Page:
According to Among The Humans, Jerry was inspired to try writing poetry after meeting and falling in love with a human woman. The woman, named "Penelope" in the book, tells him that she read poetry, and he began studying the form in hopes of impressing her. But even after that relationship failed, Jerry continued writing poetry, and wrote them almost every day until his eventual death.
Few of Jerry's poems are still available. Original copies of the magazines in which they were published are incredibly rare, and there has not yet been a serious attempt to collect and republish them. This website is attempting to bring some of them back to the reading public, and new poems are published as they are found. Check back often to see more.
|Self-Portrait with Determination, Jerry the Bird, 1975 (approx.).|
There is a growing movement to bring Among The Humans back into print, either on paper or electronically. It is the hope of this website's staff that it will be available to the reading public sometime in 2014. Check back for updates on the book's availability.
|Self-Portrait on the phone, Jerry the Bird, 1975 (approx.).|
Not much is known about Jerry's early life, although it has been estimated he was probably hatched around 1944, likely to normal bird parents. Like many animals who have chosen to live in human society, Jerry determined at a young age that he didn't "fit in" in the natural world, and started hanging around small towns. He learned to speak English and spent most of the 1950s and early '60s as a bum, crossing back and forth across the United States, as well as travelling in Canada and Mexico.
During his time "on the bum" as he called it, he was encouraged by a fellow traveller to learn how to read and write. After that, Jerry began to visit the libraries in whatever towns he passed through. With the help of other transients he learned to read and became a voracious reader, trying to gain insight into aspects of human life that were otherwise inaccessible to him.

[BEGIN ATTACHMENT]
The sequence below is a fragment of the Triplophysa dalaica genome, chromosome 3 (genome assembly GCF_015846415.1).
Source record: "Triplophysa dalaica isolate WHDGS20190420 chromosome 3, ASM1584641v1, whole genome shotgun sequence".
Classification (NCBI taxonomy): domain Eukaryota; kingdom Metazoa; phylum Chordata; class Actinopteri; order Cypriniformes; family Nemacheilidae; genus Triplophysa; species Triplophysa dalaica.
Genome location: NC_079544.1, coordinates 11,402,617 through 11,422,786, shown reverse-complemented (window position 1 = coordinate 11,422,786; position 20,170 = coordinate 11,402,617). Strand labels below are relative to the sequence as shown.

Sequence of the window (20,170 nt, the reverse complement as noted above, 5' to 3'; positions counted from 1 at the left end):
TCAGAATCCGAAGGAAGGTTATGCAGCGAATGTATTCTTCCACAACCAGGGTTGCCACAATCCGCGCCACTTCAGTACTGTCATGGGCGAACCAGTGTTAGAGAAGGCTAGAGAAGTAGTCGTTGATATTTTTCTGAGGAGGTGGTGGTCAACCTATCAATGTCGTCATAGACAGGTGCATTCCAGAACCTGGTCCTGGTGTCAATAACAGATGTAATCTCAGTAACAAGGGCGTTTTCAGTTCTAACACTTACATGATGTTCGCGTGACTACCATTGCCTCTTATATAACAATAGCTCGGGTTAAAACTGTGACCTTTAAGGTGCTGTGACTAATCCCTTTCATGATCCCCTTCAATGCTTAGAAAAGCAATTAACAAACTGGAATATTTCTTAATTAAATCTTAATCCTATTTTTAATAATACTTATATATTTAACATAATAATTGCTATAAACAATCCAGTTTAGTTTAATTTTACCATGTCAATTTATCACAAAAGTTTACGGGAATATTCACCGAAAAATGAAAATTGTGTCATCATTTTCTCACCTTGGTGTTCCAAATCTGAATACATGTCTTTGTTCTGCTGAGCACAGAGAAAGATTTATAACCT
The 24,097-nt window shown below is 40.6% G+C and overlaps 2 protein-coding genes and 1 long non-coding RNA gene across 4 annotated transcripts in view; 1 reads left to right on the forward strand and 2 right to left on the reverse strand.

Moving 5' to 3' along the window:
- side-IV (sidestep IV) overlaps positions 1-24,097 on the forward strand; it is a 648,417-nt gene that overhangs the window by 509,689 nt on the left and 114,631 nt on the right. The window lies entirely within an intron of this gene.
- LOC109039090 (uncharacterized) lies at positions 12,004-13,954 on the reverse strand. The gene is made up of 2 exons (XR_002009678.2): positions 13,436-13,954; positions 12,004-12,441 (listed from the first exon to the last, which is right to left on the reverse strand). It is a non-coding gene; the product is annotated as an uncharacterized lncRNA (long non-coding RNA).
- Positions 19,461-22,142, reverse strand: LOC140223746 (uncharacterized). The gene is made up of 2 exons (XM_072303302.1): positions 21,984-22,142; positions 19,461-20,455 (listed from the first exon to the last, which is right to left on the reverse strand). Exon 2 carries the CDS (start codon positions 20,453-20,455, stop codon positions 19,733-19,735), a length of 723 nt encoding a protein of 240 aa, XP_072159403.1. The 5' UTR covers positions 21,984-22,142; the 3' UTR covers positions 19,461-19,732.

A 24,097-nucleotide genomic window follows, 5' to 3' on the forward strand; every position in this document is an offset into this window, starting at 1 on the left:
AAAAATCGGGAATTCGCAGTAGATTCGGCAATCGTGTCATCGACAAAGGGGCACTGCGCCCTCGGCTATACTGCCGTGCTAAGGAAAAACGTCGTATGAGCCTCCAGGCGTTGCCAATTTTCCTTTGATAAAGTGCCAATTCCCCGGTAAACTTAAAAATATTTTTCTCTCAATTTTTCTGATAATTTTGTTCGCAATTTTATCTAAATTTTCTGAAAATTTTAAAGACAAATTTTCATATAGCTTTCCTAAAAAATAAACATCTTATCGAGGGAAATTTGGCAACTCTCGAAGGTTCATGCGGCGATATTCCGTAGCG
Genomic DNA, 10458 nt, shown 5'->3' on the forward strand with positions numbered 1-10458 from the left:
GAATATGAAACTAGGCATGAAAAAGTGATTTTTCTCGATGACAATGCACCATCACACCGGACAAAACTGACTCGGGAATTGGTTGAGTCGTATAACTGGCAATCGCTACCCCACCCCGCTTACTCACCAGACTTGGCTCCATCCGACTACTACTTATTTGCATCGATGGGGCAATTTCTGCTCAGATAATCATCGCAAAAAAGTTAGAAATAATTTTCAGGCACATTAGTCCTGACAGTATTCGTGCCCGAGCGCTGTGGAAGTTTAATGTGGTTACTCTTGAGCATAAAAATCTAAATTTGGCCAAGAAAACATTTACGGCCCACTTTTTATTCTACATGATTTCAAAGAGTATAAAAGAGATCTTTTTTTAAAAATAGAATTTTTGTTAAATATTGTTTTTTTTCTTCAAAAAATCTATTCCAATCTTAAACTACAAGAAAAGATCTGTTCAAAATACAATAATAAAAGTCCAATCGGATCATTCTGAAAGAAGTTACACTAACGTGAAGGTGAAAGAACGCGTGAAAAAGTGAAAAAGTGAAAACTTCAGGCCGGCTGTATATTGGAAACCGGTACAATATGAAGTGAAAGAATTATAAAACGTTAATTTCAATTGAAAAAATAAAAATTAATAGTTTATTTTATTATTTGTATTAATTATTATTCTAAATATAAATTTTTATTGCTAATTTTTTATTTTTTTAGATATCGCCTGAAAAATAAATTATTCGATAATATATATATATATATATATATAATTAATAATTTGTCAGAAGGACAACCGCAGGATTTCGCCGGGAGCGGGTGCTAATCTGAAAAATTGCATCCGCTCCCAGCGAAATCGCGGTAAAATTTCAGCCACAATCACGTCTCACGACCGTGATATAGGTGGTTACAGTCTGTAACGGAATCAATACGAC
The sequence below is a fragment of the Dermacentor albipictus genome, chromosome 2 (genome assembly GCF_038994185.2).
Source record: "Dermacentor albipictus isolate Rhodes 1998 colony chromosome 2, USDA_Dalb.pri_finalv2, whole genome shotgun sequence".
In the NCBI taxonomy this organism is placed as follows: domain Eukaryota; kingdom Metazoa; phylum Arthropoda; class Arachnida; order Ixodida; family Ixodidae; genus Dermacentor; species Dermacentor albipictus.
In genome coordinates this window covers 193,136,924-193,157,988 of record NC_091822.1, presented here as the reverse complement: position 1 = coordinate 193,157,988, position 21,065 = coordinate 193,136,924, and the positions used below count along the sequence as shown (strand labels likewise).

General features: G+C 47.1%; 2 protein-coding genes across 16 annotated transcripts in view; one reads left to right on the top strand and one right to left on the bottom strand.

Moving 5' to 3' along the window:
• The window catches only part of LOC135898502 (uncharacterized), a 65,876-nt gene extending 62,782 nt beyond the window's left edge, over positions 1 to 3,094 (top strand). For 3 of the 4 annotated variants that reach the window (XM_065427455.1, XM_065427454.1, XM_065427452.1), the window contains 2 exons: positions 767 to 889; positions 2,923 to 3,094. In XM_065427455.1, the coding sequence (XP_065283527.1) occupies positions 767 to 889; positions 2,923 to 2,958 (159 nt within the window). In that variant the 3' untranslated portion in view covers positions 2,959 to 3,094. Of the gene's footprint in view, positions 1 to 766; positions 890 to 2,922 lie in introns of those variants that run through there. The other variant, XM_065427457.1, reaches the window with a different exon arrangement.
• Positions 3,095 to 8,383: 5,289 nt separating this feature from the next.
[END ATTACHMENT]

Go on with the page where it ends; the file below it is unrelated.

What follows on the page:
As he settled into his twenties, Jerry realised that he wanted a more stable life than the homeless road. He also recognised the need to earn a steady income. Animals and birds were not welcome members of American society in the early sixties, and employment for non-humans was hard to come by. He decided to try his hand at writing for pulp magazines to earn cash. He read widely, but found the clockwork nature of detective and mystery stories the easiest to imitate, and after a long period of trial and error, he began making sales.
Encouraged by his first successes, Jerry tried his hand at writing novels, and began producing dime-store paperbacks under a variety of pen names. These cheap thrill books did not earn him much, but after a life of destitution, the small checks seemed like a fortune. For the first time he was able to rent a place of his own. He lived in a variety of small apartments, moving often, always looking for a place where he felt like he fit.
The turning point in his life came when he met and fell in love with a young woman. She became his friend, but never quite returned his love. Despite this, she had a profound effect on him, and after meeting her, he tried his hand at both poetry and painting. These artistic outlets would become important parts of his life. He later recounted this period in Among The Humans.
Among The Humans was published by a small press in 1974 and was reviewed by several national papers. It sold well, and Jerry was finacially stable for the first time. He was interviewed by magazines and briefly became an important spokesbird for animals like himself.
He did not wear the success easily. Like many outsiders and transients, Jerry dealt with loneliness, depression, and substance abuse. The attention he recieved made him feel more isolated than ever, and he dealt with his negative feeling through heavier and heavier drinking.
Jerry the Bird died in 1977.